The United States lags behind much of the developed world in terms of citizen access to healthcare, it’s position in the global infrastructure continues to make any US political developments very significant on the world stage. For anyone who has been paying attention to the upcoming election in the United States, the candidacy and increased support for Democratic Socialist Bernie Sanders has been an interesting development. Considered a fringe candidate with no possibility of winning even his party’s nomination, a resounding win in the New Hampshire state primary (2/9/16) indicates that Sanders may indeed be able to outdo significant rival and former First Lady Hillary Clinton.

There are many interesting details that can be discussed on this topic. But the most germane to the interest of our readers is the one surrounding socialized healthcare in the United States. The US has always had a contentious relationship with “Socialism”, a term often misunderstood by its citizens, and defined in many different ways depending on to whom you are speaking. Here are a few things to understand about Socialized healthcare in the US.

The US has never gone full bore with socialized healthcare. While there are certain significant ways in which the US healthcare system has become more socialized, especially in the past half century, no single system has ever emerged which could truly provide meaningful access to healthcare for all US citizens. Bernie Sanders advocates for a Single Payer Healthcare model, similar to that currently employed in Canada. And while it’s no sure thing that Sanders will A) win the Democratic nomination, and B) win the Presidential race over the eventual Republican challenger, his voice for a better version of socialized healthcare could come at a politically expedient moment.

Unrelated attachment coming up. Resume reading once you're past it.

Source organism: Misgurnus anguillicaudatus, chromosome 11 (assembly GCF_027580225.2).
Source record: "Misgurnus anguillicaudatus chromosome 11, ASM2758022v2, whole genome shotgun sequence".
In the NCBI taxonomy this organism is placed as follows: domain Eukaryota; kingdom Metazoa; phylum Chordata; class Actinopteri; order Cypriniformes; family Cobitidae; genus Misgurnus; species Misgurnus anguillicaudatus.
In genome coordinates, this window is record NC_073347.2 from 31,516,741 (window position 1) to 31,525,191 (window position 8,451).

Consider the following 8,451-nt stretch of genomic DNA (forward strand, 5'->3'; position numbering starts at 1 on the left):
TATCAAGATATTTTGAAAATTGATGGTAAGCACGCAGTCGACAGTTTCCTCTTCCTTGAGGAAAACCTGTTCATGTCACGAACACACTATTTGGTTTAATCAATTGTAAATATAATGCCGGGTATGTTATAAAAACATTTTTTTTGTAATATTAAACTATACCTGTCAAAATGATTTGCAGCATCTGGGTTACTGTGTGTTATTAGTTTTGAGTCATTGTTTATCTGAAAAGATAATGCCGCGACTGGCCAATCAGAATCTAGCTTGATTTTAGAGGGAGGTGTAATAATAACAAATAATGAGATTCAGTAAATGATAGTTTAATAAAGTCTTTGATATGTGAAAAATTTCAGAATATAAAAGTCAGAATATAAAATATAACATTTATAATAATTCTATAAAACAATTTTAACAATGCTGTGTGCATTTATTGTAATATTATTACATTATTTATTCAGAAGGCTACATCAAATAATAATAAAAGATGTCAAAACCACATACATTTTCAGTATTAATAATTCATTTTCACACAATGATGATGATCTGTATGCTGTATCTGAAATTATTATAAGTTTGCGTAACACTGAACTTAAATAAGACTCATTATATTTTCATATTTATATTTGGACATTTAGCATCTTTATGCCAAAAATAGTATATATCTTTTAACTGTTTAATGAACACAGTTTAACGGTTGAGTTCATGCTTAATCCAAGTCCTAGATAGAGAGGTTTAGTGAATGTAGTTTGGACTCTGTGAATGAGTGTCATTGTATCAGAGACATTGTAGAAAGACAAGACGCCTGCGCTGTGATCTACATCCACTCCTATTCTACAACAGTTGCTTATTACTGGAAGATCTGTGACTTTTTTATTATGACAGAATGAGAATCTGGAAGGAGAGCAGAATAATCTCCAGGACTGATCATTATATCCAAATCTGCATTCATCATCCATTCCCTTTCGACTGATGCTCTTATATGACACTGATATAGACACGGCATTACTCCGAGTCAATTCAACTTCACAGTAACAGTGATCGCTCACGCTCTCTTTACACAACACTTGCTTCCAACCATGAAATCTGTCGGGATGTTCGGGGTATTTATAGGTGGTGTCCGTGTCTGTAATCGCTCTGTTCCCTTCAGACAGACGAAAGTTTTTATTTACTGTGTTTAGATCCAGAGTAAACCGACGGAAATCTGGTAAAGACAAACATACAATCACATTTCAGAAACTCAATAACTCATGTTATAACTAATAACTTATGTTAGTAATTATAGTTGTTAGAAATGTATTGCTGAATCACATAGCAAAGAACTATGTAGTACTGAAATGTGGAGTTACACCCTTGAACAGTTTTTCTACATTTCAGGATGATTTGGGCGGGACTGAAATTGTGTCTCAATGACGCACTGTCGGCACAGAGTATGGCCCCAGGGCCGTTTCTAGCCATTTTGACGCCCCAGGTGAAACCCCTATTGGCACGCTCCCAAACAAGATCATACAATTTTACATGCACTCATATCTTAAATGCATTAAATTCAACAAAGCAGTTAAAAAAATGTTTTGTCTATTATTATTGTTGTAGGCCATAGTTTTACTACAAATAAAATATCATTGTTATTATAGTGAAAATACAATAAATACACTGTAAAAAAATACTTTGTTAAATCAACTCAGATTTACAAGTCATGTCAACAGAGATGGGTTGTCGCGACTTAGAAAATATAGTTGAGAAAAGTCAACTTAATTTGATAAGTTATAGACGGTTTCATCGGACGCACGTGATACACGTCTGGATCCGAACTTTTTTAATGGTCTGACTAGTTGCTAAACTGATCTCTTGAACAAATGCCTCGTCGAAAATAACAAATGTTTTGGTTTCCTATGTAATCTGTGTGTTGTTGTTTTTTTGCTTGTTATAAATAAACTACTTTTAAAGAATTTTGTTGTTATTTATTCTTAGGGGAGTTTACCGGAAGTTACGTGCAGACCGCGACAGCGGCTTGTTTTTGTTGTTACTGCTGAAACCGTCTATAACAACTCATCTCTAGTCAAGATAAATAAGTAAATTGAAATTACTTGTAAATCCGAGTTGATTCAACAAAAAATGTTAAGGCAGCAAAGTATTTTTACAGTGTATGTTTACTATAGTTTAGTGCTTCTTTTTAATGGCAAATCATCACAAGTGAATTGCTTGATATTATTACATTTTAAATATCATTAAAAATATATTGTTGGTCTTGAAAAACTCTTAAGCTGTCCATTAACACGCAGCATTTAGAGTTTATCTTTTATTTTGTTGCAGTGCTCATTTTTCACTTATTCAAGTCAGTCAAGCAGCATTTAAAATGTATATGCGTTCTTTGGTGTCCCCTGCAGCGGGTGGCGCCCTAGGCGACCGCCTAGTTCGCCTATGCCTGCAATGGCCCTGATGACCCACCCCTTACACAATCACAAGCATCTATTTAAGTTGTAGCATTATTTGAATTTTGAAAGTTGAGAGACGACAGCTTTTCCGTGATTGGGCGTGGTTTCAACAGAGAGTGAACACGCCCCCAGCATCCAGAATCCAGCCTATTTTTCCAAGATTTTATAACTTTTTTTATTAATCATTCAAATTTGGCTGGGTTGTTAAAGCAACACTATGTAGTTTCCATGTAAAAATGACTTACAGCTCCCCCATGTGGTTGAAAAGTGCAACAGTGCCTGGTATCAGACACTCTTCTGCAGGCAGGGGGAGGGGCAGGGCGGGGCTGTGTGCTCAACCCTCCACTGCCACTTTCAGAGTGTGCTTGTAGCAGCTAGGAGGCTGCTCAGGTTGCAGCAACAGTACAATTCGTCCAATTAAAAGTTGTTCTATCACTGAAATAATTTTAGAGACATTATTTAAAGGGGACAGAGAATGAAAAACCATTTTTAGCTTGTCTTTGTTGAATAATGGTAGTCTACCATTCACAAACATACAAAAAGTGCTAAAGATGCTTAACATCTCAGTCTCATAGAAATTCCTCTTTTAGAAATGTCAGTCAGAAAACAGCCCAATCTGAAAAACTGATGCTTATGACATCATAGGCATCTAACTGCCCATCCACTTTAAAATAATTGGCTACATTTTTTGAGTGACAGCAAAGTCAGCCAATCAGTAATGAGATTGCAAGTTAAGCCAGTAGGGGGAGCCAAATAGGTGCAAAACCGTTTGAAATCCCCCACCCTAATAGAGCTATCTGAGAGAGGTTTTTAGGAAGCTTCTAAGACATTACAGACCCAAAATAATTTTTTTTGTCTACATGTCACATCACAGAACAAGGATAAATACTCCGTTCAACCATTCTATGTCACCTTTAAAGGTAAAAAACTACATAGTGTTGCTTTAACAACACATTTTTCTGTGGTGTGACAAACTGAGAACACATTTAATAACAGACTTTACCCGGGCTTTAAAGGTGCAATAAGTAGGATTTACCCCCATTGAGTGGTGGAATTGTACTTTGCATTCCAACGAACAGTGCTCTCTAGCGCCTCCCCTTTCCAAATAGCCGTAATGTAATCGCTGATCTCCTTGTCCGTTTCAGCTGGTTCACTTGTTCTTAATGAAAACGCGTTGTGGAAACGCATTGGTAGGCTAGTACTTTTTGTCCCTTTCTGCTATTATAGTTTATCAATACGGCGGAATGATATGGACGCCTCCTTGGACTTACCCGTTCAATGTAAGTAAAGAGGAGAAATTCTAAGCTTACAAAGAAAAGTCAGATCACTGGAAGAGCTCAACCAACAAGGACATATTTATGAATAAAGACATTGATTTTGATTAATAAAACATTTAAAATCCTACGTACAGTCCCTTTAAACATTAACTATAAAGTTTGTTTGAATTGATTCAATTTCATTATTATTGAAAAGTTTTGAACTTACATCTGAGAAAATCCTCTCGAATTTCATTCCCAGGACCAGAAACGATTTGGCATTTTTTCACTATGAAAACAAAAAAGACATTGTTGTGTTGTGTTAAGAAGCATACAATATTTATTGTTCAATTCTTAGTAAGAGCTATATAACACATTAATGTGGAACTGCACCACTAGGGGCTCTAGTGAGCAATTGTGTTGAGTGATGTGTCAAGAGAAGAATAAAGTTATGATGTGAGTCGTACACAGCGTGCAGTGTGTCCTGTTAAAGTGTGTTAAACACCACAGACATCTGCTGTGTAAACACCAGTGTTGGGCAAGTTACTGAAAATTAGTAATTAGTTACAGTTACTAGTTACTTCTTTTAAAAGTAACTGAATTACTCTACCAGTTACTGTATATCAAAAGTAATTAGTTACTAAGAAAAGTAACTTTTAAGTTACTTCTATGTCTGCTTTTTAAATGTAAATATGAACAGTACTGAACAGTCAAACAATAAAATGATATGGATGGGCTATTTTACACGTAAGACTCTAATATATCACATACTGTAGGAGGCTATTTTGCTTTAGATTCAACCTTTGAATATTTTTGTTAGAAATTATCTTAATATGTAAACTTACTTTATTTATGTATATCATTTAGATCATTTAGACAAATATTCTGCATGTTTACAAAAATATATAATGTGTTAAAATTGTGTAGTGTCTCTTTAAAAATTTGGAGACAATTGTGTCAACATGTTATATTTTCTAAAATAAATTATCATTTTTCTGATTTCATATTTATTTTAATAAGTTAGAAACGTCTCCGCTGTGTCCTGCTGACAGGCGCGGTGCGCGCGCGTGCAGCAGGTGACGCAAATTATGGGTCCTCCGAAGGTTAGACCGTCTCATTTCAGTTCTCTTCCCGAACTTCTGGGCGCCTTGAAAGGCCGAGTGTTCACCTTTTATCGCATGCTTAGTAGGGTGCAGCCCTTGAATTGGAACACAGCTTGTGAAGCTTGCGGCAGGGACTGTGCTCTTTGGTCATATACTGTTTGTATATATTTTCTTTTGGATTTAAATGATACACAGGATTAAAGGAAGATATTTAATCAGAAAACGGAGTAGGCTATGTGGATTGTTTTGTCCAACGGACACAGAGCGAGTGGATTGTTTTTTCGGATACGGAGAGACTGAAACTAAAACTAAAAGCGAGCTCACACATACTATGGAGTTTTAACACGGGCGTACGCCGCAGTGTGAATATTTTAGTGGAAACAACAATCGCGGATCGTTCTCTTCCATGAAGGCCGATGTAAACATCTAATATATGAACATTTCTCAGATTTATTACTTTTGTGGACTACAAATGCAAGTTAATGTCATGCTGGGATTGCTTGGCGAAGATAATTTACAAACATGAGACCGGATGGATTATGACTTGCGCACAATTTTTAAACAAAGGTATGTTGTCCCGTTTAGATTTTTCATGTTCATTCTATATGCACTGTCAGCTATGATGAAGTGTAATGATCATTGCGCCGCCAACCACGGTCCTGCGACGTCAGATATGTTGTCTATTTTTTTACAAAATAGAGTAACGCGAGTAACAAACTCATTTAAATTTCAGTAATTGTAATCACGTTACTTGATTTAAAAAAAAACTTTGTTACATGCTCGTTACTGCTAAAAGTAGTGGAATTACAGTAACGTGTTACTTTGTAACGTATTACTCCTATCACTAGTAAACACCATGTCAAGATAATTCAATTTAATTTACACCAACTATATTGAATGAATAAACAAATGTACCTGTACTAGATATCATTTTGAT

There are many people who are disappointed with the outcomes of the Affordable Care Act, sitting President Barack Obama’s most famous political victory in terms of legislation. For most Americans, the new healthcare law has resulted in higher deductibles for current healthcare policyholders, especially those in the middle classes. For lower wage citizens, the situation is often little better, as enormous deductibles would cripple the average individual or family if healthcare was needed for anything but the most routine procedures and checkups (surgeries, inpatient operation, outpatient operations, cosmetic procedures like Botox Newry).

Though the ACA, or Obamacare as it is more conventionally known, is not likely to be dismantled, most agree that it must be retrofitted to better meet the needs of regular people, even though it has been successful in extending coverage to many who had never received it before.

Many feel that if Sanders were to become President, he would be able to achieve congressional support for a retooling of the ACA, something that is a popular idea among the Republican House of Representatives and Senate. Though this conservative wing of the American government is more focused on repealing the law in its entirety, this is all but impossible politically speaking. Though a President Sanders would surely experience great opposition from congress on many issues, it’s possible that he’d have the wind at his back on this one, and put America in a position to implement a truly socialized platform for healthcare.

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